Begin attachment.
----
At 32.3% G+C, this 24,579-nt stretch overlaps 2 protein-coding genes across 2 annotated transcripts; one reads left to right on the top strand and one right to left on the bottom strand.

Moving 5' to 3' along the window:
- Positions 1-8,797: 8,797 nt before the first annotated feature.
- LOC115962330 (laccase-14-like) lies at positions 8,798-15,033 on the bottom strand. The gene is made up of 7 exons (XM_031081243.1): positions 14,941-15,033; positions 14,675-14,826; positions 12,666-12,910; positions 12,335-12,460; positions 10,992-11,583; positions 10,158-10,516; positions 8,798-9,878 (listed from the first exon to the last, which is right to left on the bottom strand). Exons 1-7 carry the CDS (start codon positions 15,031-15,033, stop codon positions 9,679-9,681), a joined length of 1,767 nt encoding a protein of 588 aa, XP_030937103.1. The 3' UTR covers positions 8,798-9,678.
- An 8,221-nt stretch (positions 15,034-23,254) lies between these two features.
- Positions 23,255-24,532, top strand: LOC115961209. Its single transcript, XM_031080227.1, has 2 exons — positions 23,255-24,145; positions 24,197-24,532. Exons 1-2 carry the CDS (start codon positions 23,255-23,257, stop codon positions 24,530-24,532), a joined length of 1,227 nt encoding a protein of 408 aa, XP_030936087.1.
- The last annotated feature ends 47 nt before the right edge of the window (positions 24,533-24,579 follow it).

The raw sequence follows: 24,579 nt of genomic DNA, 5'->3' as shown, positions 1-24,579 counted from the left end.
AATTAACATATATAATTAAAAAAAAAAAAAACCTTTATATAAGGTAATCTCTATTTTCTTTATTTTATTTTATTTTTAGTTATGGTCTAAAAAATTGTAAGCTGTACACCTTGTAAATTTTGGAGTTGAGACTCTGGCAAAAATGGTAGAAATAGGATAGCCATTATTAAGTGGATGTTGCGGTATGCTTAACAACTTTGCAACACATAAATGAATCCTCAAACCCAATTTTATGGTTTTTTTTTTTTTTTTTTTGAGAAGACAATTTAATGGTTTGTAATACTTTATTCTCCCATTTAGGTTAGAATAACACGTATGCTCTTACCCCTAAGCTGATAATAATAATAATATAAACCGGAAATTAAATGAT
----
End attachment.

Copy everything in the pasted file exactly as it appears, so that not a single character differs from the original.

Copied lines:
At 32.3% G+C, this 24,579-nt stretch overlaps 2 protein-coding genes across 2 annotated transcripts; one reads left to right on the top strand and one right to left on the bottom strand.

Moving 5' to 3' along the window:
- Positions 1-8,797: 8,797 nt before the first annotated feature.
- LOC115962330 (laccase-14-like) lies at positions 8,798-15,033 on the bottom strand. The gene is made up of 7 exons (XM_031081243.1): positions 14,941-15,033; positions 14,675-14,826; positions 12,666-12,910; positions 12,335-12,460; positions 10,992-11,583; positions 10,158-10,516; positions 8,798-9,878 (listed from the first exon to the last, which is right to left on the bottom strand). Exons 1-7 carry the CDS (start codon positions 15,031-15,033, stop codon positions 9,679-9,681), a joined length of 1,767 nt encoding a protein of 588 aa, XP_030937103.1. The 3' UTR covers positions 8,798-9,678.
- An 8,221-nt stretch (positions 15,034-23,254) lies between these two features.
- Positions 23,255-24,532, top strand: LOC115961209. Its single transcript, XM_031080227.1, has 2 exons — positions 23,255-24,145; positions 24,197-24,532. Exons 1-2 carry the CDS (start codon positions 23,255-23,257, stop codon positions 24,530-24,532), a joined length of 1,227 nt encoding a protein of 408 aa, XP_030936087.1.
- The last annotated feature ends 47 nt before the right edge of the window (positions 24,533-24,579 follow it).

The raw sequence follows: 24,579 nt of genomic DNA, 5'->3' as shown, positions 1-24,579 counted from the left end.
AATTAACATATATAATTAAAAAAAAAAAAAACCTTTATATAAGGTAATCTCTATTTTCTTTATTTTATTTTATTTTTAGTTATGGTCTAAAAAATTGTAAGCTGTACACCTTGTAAATTTTGGAGTTGAGACTCTGGCAAAAATGGTAGAAATAGGATAGCCATTATTAAGTGGATGTTGCGGTATGCTTAACAACTTTGCAACACATAAATGAATCCTCAAACCCAATTTTATGGTTTTTTTTTTTTTTTTTTTGAGAAGACAATTTAATGGTTTGTAATACTTTATTCTCCCATTTAGGTTAGAATAACACGTATGCTCTTACCCCTAAGCTGATAATAATAATAATATAAACCGGAAATTAAATGAT